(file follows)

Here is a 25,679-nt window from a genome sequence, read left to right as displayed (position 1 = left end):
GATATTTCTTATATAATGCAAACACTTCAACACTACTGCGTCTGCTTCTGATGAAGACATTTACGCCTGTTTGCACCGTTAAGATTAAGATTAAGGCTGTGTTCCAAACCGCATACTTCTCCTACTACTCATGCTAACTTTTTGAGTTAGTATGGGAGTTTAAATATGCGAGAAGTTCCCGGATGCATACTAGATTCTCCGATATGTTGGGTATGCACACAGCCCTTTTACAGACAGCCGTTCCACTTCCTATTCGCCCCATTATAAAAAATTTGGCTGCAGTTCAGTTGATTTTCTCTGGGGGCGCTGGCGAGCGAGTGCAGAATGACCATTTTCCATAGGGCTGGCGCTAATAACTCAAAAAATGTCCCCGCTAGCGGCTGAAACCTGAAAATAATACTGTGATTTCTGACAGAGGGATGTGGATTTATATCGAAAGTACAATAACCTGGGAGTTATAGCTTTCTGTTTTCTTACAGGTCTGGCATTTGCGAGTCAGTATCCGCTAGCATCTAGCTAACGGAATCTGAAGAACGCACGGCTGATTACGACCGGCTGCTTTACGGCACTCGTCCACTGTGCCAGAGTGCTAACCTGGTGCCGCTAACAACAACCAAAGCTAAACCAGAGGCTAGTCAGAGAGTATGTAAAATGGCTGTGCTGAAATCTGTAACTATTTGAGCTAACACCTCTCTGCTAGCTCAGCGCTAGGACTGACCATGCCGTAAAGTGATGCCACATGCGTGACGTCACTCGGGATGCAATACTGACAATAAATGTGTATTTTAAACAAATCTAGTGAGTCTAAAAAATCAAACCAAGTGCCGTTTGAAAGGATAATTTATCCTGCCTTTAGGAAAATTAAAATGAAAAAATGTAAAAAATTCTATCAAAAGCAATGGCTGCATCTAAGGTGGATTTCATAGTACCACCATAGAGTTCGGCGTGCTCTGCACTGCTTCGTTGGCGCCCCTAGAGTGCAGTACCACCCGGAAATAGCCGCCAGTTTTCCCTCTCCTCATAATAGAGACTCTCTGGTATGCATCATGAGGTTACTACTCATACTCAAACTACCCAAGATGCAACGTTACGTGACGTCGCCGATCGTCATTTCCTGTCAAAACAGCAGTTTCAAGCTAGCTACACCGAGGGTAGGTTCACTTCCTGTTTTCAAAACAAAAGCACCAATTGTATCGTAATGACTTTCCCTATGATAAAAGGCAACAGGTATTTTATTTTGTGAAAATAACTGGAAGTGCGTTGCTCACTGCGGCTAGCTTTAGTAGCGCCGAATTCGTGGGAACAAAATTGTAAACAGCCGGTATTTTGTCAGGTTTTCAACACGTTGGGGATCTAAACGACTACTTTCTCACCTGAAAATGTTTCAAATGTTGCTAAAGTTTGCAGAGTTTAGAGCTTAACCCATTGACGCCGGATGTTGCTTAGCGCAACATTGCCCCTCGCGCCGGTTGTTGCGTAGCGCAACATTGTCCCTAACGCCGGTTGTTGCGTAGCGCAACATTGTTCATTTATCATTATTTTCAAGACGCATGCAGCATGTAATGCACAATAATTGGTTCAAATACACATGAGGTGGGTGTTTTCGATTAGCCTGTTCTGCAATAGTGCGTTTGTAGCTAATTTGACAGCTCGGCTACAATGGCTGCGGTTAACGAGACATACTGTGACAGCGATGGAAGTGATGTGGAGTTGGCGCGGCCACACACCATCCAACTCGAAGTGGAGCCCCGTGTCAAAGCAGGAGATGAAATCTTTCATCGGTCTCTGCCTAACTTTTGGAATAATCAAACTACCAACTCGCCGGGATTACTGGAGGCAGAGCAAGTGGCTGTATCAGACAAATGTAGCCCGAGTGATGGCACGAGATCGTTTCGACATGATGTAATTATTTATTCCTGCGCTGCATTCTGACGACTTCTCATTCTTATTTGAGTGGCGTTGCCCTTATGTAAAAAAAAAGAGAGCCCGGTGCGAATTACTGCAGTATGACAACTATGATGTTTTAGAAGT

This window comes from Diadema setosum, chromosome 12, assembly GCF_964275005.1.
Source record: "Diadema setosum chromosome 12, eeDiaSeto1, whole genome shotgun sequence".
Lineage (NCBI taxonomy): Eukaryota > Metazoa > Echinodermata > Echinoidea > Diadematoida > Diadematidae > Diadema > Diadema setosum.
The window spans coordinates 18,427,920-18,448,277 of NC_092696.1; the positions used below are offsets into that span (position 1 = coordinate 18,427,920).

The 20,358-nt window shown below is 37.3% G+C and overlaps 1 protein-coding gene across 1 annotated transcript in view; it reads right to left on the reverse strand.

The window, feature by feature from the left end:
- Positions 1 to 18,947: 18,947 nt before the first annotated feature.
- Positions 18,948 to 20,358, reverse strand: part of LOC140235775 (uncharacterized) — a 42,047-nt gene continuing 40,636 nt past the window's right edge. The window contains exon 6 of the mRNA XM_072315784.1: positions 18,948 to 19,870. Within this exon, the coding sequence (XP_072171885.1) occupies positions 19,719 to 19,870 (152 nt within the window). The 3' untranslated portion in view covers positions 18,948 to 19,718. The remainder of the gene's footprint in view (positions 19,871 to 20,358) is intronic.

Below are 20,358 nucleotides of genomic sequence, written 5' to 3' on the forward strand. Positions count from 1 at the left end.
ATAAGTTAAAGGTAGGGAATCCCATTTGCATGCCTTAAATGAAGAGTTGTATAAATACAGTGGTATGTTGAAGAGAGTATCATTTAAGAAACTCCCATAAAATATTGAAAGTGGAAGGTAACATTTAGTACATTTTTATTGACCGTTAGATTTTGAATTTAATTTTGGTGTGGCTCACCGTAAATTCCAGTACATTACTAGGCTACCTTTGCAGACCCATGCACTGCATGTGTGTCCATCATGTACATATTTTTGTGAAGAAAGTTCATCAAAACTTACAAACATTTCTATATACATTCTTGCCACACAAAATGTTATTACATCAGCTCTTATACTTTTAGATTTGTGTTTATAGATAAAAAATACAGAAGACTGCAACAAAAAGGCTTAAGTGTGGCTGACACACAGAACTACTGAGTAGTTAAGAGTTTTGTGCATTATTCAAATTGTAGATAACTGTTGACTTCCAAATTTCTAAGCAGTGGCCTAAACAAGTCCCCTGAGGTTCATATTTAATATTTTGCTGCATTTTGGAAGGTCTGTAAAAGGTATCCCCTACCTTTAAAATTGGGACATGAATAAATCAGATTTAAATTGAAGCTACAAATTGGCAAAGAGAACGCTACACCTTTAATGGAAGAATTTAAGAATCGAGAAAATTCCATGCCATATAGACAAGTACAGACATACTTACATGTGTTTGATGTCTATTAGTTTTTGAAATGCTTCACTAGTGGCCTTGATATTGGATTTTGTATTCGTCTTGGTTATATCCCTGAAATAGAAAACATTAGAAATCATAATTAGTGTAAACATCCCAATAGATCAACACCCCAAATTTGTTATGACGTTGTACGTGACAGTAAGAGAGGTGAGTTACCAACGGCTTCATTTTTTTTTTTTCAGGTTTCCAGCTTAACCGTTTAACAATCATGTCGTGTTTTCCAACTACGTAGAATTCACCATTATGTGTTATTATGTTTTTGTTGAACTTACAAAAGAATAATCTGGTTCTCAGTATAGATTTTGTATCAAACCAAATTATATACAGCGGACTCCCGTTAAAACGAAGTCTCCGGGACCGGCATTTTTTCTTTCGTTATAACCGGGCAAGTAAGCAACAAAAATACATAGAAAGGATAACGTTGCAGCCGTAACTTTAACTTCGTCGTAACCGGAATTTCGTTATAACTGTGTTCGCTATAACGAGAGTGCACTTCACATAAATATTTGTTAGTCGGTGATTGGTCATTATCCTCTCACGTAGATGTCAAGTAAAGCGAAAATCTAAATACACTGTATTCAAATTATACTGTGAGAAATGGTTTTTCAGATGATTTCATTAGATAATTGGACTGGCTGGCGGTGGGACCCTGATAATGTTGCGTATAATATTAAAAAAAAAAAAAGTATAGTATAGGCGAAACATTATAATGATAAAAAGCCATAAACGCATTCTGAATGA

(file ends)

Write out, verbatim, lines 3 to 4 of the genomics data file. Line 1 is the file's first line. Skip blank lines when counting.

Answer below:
This window comes from Diadema setosum, chromosome 12, assembly GCF_964275005.1.
Source record: "Diadema setosum chromosome 12, eeDiaSeto1, whole genome shotgun sequence".